Among Pushkin's dramatic works, Boris Godunov is a historical play based on the work of Shakespeare. It opens with the accession of Godunov, a regent, to the Russian throne in 1598 and details the following seven years of intrigue, which culminate in his death and replacement by an ignoble pretender to the crown. Pushkin's "Little Tragedies," four one-act plays in blank verse, are numbered among his most abiding works of psychological realism. These dramas turn upon such themes as envy (Motsart i Sal'eri, 1831; Mozart and Salieri), avarice (Skupoi rytsar, 1836; The Covetous Knight), or lust (Kammeny gost, 1839; The Stone Guest). Povesti Belkina (1831; The Tales of Ivan Belkin) represents Pushkin's major contribution to the short story form. The volume consists of five tales framed by the commentary of a fictitious editor, Ivan Petrovich Belkin. The austere prose of this work, bereft of poetic embellishment, moves rapidly and with little psychological commentary. Demonstrative of these tales, "The Shot" is a story of revenge occasioned by the conflict of youthful brazenness with a more mature reflection. The novella Pikovaya dama (1834; The Queen of Spades) blends the tightly-plotted narrative technique and spare style of the Tales with a Gothic sensibility. Three successive games of cards, the curse of a dead countess, and the hero's eventual descent into madness, all figure prominently in this supernatural tale. Kapitanskaya dochka (1836; The Captain's Daughter), a largely realistic novella drawn from the historical events of the Pugachev peasant uprising, remains an important example of Pushkin's late prose work.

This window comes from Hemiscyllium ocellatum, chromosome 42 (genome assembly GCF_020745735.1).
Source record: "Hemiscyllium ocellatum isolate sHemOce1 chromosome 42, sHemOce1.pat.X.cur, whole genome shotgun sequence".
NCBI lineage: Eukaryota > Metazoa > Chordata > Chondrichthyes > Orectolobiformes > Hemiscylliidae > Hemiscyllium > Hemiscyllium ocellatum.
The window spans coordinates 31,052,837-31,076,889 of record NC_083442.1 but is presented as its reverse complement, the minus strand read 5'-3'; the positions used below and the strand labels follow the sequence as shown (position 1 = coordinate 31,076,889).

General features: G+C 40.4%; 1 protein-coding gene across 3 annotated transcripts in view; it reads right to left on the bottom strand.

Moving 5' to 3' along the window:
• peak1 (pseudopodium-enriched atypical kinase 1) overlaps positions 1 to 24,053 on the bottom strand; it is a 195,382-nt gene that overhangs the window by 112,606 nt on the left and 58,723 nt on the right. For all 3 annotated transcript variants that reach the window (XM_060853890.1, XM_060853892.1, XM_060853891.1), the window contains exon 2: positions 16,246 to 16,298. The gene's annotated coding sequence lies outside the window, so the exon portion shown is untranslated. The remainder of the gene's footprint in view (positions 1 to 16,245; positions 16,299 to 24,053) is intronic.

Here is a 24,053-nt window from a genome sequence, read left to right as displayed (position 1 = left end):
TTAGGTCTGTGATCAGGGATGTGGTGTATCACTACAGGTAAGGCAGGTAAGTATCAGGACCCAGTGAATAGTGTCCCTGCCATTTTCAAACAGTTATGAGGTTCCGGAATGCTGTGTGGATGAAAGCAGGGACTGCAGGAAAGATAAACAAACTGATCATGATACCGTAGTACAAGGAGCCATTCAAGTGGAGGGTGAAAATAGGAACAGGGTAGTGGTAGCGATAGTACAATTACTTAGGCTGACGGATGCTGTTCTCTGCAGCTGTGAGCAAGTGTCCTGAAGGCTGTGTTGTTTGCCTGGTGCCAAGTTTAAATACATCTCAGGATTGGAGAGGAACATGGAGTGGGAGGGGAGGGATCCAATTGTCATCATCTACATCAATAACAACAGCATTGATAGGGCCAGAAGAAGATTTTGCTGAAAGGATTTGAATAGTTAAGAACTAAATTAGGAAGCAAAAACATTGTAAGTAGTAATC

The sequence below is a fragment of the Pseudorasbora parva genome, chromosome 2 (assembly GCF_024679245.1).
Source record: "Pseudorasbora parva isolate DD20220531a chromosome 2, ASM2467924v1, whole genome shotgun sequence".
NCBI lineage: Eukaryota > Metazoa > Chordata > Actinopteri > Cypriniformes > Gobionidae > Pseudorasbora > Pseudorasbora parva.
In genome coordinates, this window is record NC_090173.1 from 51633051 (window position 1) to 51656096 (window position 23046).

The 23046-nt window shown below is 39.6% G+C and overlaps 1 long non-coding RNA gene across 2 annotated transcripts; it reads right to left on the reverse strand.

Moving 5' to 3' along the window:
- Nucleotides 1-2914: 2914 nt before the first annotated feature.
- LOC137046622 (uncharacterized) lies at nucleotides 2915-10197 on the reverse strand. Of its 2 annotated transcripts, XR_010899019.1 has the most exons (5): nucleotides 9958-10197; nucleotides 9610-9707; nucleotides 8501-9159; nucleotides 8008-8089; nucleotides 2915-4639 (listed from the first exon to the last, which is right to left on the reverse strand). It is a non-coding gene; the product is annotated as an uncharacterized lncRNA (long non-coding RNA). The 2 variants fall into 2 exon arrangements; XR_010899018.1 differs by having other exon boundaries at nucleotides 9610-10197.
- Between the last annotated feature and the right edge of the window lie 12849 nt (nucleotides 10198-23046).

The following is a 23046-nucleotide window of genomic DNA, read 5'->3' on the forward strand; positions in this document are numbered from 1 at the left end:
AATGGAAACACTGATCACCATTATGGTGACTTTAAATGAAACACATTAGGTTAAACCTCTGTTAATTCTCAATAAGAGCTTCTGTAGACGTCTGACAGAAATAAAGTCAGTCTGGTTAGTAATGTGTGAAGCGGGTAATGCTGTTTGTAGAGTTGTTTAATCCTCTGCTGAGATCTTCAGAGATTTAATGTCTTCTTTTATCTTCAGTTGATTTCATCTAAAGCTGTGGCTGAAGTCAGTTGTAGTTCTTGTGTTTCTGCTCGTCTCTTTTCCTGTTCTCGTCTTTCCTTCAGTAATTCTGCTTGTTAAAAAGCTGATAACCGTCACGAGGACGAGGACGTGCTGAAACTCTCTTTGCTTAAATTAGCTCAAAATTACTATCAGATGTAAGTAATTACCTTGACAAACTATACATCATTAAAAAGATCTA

Pushkin is considered by most critics to be the greatest and most influential Russian writer of the early nineteenth century. Still, much of Pushkin's work, particularly his lyric poetry, is rarely read outside of Russia—a reality most critics have attributed to the fact that his superlative style virtually defies translation. Although foreign readers may not be directly acquainted with Pushkin's writings, his influence is evident in the more widely-known books of Dostoevsky, Tolstoy, Turgenev, and Nikolai Gogol. In Russia and internationally, Eugene Onegin is generally regarded as Pushkin's masterpiece, and many commentators have noted that its realistic presentation of scene and character provided the model for the modern Russian novel. In his prose, scholars have observed, Pushkin rejected a stagnant literary tradition that counted fiction as an inferior genre; his ventures away from the sentimental fiction of the late eighteenth century thus signaled a new direction for Russian literature. Early critics in the West who read Pushkin outside of the context of his predecessors, however, often simply noted—as Gustave Flaubert did—the flatness of his prose. Modern critics of Pushkin's dramatic works have called for a reevaluation of their formal qualities, with many scholars emphasizing flaws in Boris Godunov, while acknowledging Pushkin's successes in the "Little Tragedies." Despite some negative appraisals, interest in Pushkin's fiction, narrative poetry, and drama in the twentieth century has remained strong, with contemporary scholars tending to rely on psychological analysis to reexamine these works, often highlighting the elements of irony and parody that they contain and evaluating Pushkin's experiments in narrative structure and technique.